Richmond to recognize Indigenous Peoples’ Day

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RICHMOND, Va. (AP/WHSV) — Virginia's capital city will recognize Indigenous Peoples' Day on Monday, joining a shift away from a day traditionally reserved for honoring Christopher Columbus.

Levar Stoney announced Indigenous Peoples’ Day during an Oct. 10 gathering with representatives from the Cheroenhaka, Chickahominy, Mattaponi, Nottaway, Pamunkey, Patawomeck and Upper Mattaponi tribes. (Source: City of Richmond)

Richmond Mayor Levar Stoney has asked city employees and residents to use Monday as an opportunity to reflect on the culture and heritage of native peoples and their accomplishments in the face of "extraordinary hardship."

The federal government recognizes the second Monday in October as Columbus Day, but Richmond has never recognized it as an employee holiday.

Stoney announced Indigenous Peoples’ Day during an Oct. 10 gathering with representatives from the Cheroenhaka, Chickahominy, Mattaponi, Nottaway, Pamunkey, Patawomeck and Upper Mattaponi tribes.

Several states and cities nationwide have replaced Columbus Day in favor of Indigenous Peoples’ Day, including Alaska, Vermont, Los Angeles, Denver, Austin and Seattle.

In 2017, the Charlottesville City Council voted to recognize Indigenous Peoples Day.

Karenne Wood, from the Virginia Foundation of the Humanities, said at the time that holidays like Columbus Day actually marginalize the role Native Americans played in our history, and overlook some of the things colonists did to indigenous populations – especially the mass rape and genocide carried out by Columbus himself.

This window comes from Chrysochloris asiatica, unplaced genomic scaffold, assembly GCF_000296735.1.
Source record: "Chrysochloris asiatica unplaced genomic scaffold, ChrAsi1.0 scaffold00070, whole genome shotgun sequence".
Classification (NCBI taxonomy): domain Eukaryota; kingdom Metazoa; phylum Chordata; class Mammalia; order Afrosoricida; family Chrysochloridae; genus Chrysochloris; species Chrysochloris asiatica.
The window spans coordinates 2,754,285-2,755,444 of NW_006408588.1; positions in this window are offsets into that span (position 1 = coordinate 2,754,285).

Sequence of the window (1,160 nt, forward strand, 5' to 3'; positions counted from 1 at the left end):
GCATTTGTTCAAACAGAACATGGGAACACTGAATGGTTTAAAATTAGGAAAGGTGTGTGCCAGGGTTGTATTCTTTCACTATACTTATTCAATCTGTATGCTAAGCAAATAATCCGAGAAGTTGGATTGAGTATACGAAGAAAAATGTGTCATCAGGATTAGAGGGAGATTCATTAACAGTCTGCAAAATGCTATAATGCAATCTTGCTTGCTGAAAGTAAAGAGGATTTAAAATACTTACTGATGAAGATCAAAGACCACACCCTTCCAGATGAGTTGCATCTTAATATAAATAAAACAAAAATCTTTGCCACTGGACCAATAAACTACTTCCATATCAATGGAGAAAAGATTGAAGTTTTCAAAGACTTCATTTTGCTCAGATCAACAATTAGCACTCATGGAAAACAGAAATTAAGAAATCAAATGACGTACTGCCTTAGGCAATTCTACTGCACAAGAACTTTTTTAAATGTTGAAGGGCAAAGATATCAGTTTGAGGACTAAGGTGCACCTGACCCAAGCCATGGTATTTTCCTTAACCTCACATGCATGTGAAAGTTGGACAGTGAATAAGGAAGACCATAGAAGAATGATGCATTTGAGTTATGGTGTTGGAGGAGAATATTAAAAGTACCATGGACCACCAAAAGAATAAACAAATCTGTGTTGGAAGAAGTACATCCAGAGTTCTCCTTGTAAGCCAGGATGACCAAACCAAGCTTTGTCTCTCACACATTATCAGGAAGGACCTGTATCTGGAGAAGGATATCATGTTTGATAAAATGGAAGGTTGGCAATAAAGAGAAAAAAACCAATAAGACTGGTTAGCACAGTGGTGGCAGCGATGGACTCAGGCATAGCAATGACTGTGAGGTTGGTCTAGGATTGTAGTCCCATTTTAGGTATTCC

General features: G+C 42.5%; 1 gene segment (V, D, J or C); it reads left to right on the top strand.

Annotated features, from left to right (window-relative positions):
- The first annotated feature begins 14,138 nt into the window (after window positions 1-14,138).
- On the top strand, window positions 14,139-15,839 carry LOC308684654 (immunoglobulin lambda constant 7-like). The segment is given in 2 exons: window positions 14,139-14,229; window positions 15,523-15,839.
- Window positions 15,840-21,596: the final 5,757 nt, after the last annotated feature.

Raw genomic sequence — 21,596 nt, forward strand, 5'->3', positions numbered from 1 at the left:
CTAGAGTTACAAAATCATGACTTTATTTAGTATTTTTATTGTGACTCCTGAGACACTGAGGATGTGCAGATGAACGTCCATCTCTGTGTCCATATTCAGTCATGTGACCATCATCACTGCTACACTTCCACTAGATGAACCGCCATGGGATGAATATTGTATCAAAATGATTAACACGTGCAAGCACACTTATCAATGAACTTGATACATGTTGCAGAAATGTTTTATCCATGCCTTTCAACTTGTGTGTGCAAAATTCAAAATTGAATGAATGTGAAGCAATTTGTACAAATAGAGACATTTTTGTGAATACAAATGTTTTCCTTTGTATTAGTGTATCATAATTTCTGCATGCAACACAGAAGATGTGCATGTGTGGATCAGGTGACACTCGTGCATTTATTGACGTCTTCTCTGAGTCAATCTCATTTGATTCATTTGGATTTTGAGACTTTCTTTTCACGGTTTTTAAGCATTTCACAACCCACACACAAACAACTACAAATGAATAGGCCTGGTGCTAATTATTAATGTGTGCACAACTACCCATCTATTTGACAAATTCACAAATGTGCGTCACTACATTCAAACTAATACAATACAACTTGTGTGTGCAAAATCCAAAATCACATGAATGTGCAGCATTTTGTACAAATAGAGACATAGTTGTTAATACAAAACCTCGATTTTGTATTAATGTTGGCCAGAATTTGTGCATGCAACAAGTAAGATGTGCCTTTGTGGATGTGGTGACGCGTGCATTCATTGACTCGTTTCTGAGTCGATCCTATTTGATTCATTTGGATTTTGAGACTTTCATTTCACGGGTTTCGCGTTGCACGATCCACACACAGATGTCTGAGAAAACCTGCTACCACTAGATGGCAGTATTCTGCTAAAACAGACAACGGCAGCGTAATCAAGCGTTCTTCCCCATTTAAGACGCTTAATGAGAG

She says Indigenous Peoples' Day is a way to confront that tricky history, even if it makes us a little uncomfortable to talk about it.

“I'd really like us to acknowledge that native people are part of the present as well as the past and to recognize that our history is problematic,” said Wood about the holiday. “It becomes more interesting when we look for the truth and when we are not afraid to confront what has happened in the past.”

The Charlottesville resolution said Indigenous Peoples Day "shall be used to reflect upon the ongoing struggles of Indigenous people on this land and to celebrate the thriving culture and value that Indigenous nations add to Charlottesville."

Bills have been proposed in the Virginia legislature to officially change the holiday on a state level, but none have passed.